May loses control over Brexit endgame in war with Parliament
Second referendum to allow public to overturn original vote may be gathering steam MORE ON THIS STORY AT
U.K. Prime Minister Theresa May is locked in a power struggle with the British Parliament that looks set to determine the final shape of Brexit.
May lost three key votes on a day of drama in the House of Commons on Tuesday, highlighting the weakness of her position as she tries to ratify the deal she’s struck with the European Union.
is that Parliament now has the potential to decide on Britain’s “plan B” if — as expected — it rejects May’s divorce agreement with the EU in the biggest vote of all next week.
That’s not what the premier wanted. It raises the possibility that members of Parliament could seek to pursue a softer withdrawal — including potentially staying in the bloc’s single market — or even attempt to stop Brexit entirely. One option that could gather momentum over the weeks ahead is for a second referendum to allow the public to overturn the decision of the first.
“No longer must the will of Parliament — reflecting the will of the people — be diminished,” Tory lawmaker Dominic Grieve said after engineering one of May’s defeats Tuesday. “Parliament must now take back control and then give the final decision back to the public because, in the end, only the people can sort this out.”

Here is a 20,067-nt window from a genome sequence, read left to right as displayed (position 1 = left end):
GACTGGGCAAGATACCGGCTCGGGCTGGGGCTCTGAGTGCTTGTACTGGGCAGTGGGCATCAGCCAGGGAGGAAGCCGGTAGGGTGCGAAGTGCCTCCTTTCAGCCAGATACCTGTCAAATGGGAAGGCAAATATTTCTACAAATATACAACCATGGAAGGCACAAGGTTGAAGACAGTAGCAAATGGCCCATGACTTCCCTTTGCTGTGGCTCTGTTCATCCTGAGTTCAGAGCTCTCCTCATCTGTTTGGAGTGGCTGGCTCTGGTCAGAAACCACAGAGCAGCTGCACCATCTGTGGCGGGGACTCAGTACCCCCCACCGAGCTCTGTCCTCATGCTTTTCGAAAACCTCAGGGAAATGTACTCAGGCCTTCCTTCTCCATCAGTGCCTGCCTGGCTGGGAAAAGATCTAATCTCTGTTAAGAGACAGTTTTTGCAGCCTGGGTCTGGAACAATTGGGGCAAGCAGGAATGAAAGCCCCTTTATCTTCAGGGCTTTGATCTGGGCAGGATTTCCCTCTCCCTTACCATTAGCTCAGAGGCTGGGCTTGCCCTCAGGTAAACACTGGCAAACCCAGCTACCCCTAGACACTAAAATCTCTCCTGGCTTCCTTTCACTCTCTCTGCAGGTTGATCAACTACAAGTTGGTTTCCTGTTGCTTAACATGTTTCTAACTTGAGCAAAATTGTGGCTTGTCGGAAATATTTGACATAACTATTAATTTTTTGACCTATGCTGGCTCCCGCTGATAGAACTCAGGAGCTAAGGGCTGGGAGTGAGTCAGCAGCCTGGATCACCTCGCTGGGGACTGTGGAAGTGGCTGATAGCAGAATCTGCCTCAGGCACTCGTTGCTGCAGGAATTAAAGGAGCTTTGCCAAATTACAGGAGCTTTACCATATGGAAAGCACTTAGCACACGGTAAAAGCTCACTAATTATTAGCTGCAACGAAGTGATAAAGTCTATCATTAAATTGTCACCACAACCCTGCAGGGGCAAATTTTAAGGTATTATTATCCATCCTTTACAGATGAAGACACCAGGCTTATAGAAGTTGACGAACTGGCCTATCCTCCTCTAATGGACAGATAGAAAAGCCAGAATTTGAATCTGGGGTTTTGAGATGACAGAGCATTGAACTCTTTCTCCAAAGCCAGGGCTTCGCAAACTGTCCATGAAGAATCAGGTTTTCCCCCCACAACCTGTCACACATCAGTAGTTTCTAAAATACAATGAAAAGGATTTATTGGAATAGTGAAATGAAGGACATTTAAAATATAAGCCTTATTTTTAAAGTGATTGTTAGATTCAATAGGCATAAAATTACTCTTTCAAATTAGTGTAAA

But according to Leader of the House of Commons Andrea Leadsom, the crucial vote didn’t rule out a no-deal Brexit.
“It basically says Parliament, where we know there is no majority for one outcome or another, will have more say over this,” she told BBC Radio on Wednesday.
On Dec. 11, Parliament will vote finally on whether Britian’s Prime Minister Theresa May’s divorce agreement with the EU is in jeopardy as Parliament has the potential to decide on a Plan B.
to accept or reject the 585page withdrawal agreement that May and the EU reached
in November. Few officials in May’s government believe they have much chance of
winning, with some Tories predicting a heavy defeat. More at thestar.com/world